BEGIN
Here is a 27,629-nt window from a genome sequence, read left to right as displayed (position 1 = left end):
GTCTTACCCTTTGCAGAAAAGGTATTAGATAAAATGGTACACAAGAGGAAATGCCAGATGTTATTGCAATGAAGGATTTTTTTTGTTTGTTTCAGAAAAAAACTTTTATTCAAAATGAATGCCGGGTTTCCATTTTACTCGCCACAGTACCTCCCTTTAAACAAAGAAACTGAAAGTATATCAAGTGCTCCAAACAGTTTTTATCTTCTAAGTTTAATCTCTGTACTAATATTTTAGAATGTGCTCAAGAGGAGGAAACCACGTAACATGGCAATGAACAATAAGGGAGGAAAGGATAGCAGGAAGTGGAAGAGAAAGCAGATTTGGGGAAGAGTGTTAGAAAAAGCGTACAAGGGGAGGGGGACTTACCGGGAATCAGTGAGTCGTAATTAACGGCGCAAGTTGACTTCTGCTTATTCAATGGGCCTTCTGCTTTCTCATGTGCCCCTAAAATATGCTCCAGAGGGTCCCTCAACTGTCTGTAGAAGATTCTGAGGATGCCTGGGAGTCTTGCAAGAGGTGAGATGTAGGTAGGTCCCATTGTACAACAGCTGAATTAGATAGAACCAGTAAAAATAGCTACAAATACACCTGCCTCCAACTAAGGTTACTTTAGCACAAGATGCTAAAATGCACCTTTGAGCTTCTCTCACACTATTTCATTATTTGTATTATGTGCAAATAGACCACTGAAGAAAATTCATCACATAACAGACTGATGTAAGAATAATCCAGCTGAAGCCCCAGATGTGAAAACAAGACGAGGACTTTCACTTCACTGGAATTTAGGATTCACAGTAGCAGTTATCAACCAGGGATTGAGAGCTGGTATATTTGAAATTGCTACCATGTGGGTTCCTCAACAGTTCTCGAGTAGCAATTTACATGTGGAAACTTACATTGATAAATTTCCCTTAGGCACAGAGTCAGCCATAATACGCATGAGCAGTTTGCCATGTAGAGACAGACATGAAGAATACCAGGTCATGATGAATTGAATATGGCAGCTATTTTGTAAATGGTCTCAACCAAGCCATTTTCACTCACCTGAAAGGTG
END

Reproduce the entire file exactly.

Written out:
Here is a 27,629-nt window from a genome sequence, read left to right as displayed (position 1 = left end):
GTCTTACCCTTTGCAGAAAAGGTATTAGATAAAATGGTACACAAGAGGAAATGCCAGATGTTATTGCAATGAAGGATTTTTTTTGTTTGTTTCAGAAAAAAACTTTTATTCAAAATGAATGCCGGGTTTCCATTTTACTCGCCACAGTACCTCCCTTTAAACAAAGAAACTGAAAGTATATCAAGTGCTCCAAACAGTTTTTATCTTCTAAGTTTAATCTCTGTACTAATATTTTAGAATGTGCTCAAGAGGAGGAAACCACGTAACATGGCAATGAACAATAAGGGAGGAAAGGATAGCAGGAAGTGGAAGAGAAAGCAGATTTGGGGAAGAGTGTTAGAAAAAGCGTACAAGGGGAGGGGGACTTACCGGGAATCAGTGAGTCGTAATTAACGGCGCAAGTTGACTTCTGCTTATTCAATGGGCCTTCTGCTTTCTCATGTGCCCCTAAAATATGCTCCAGAGGGTCCCTCAACTGTCTGTAGAAGATTCTGAGGATGCCTGGGAGTCTTGCAAGAGGTGAGATGTAGGTAGGTCCCATTGTACAACAGCTGAATTAGATAGAACCAGTAAAAATAGCTACAAATACACCTGCCTCCAACTAAGGTTACTTTAGCACAAGATGCTAAAATGCACCTTTGAGCTTCTCTCACACTATTTCATTATTTGTATTATGTGCAAATAGACCACTGAAGAAAATTCATCACATAACAGACTGATGTAAGAATAATCCAGCTGAAGCCCCAGATGTGAAAACAAGACGAGGACTTTCACTTCACTGGAATTTAGGATTCACAGTAGCAGTTATCAACCAGGGATTGAGAGCTGGTATATTTGAAATTGCTACCATGTGGGTTCCTCAACAGTTCTCGAGTAGCAATTTACATGTGGAAACTTACATTGATAAATTTCCCTTAGGCACAGAGTCAGCCATAATACGCATGAGCAGTTTGCCATGTAGAGACAGACATGAAGAATACCAGGTCATGATGAATTGAATATGGCAGCTATTTTGTAAATGGTCTCAACCAAGCCATTTTCACTCACCTGAAAGGTG